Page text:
When I woke early on Tuesday morning after the second blood patch, my head was so full of melodies and song lyrics that I couldn’t sleep. Perhaps all the trauma to my brain had switched on my creative button? I quickly wrote everything down. It had been years since I had written songs, and for some reason now, my mind was flooded with ideas, and I felt so inspired to start writing songs again. I have been threatening to learn the guitar for some time now, but keep procrastinating. Perhaps this new start was a push for me to stop dilly dallying and perhaps all of this undistracted time was the perfect nudge to spend more time doing what I love most. Writing and music.
See, even the worst of situations offer up opportunities to learn and better ourselves.
Physically, I was feeling very sore, but my head felt a lot better. Not completely normal though. (Was it ever normal, that is the question!) It felt heavy and a little groggy, and my eyesight was a little blurred. Compared to the day prior, though, it was a massive improvement.
By midday I was allowed to shower before an MRI (or IRM as it is called in France). I was put in a wheelchair to go to the ward where the MRI would take place. Sitting in the wheelchair put so much pressure on my tailbone which was incredibly painful and bruised from the blood patches, and I squirmed in the seat whilst waiting to be seen. A very handsome doctor wheeled me through and gave me a blue tunic to wear for the scan. I had barely put it on when he peeped through the curtain. He said I looked very attractive in it. He was of course joking, but I blushed anyway!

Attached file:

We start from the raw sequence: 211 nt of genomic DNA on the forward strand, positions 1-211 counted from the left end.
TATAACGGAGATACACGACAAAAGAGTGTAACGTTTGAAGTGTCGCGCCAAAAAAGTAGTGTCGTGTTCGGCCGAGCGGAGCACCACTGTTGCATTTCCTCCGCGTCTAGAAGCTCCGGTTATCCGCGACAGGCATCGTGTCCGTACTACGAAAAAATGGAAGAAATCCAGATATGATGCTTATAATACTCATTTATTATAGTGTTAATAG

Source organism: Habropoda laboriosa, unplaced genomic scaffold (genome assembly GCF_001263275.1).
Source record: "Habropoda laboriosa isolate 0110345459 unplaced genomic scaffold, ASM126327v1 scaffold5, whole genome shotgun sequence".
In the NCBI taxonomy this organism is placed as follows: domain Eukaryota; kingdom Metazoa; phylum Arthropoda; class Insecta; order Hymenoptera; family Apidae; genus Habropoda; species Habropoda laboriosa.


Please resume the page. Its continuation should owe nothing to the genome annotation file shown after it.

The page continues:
I have had an MRI before but for the purposes of those experiencing an MRI for the first time, I will describe what happened.
I had to lay on a moveable stretcher which gradually entered into the small tunnel which was the MRI scanner. They provided me with headphones playing NRJ radio which was a good distraction for the ten minutes I was in the scanner. As the tunnel is rather small, I would imagine it is quite nerve wracking to those of a nervous disposition or with claustrophobia. For me, I closed my eyes and actually dozed off several times, occasionally woken by the loud humming, buzzing and drilling sounds the MRI makes. I didn’t even realise I had left the scanner until they removed the headphones from me and told me to wake up!
The handsome doctor helped me down and took me to get changed. He told me to wait in the wheelchair (which is apparently called a fauteuil – or a chariot he joked!) I was then wheeled back to maternity.
It was decided I should stay in another night to be on the safe side. Although a little bored and missing my boys, I was glad to stay another night to ensure I was fully mended. I used the opportunity to start writing about my experiences over the past few days, ready to update my blog. Writing for me is such a therapeutic tool. I feel such a release of tension as the words flow from me and onto the page or screen in front of me.
A psychiatric nurse actually came to visit me to ask if I had been able to talk to anyone. I said I had my music, and my notebook to write on, and that was helping me to manage my emotions in the absence of friends / family. Doing so, I think, helped me to fall asleep easily that night.